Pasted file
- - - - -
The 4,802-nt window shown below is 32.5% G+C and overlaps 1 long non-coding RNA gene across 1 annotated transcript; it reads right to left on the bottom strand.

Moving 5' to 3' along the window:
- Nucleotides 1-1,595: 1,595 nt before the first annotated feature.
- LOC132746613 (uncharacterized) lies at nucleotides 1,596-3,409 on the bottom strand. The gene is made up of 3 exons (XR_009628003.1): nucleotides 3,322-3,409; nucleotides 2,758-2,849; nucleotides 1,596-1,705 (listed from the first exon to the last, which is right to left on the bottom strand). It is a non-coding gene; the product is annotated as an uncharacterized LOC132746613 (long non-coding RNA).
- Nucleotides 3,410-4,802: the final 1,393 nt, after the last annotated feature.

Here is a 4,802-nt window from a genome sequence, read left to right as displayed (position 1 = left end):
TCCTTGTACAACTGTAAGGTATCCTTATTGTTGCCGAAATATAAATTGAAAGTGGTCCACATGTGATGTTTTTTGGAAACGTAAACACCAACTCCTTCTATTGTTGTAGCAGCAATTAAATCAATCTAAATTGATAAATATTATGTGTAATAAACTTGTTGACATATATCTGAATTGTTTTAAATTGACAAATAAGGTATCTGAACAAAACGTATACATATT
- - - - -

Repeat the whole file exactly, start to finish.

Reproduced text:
The 4,802-nt window shown below is 32.5% G+C and overlaps 1 long non-coding RNA gene across 1 annotated transcript; it reads right to left on the bottom strand.

Moving 5' to 3' along the window:
- Nucleotides 1-1,595: 1,595 nt before the first annotated feature.
- LOC132746613 (uncharacterized) lies at nucleotides 1,596-3,409 on the bottom strand. The gene is made up of 3 exons (XR_009628003.1): nucleotides 3,322-3,409; nucleotides 2,758-2,849; nucleotides 1,596-1,705 (listed from the first exon to the last, which is right to left on the bottom strand). It is a non-coding gene; the product is annotated as an uncharacterized LOC132746613 (long non-coding RNA).
- Nucleotides 3,410-4,802: the final 1,393 nt, after the last annotated feature.

Here is a 4,802-nt window from a genome sequence, read left to right as displayed (position 1 = left end):
TCCTTGTACAACTGTAAGGTATCCTTATTGTTGCCGAAATATAAATTGAAAGTGGTCCACATGTGATGTTTTTTGGAAACGTAAACACCAACTCCTTCTATTGTTGTAGCAGCAATTAAATCAATCTAAATTGATAAATATTATGTGTAATAAACTTGTTGACATATATCTGAATTGTTTTAAATTGACAAATAAGGTATCTGAACAAAACGTATACATATT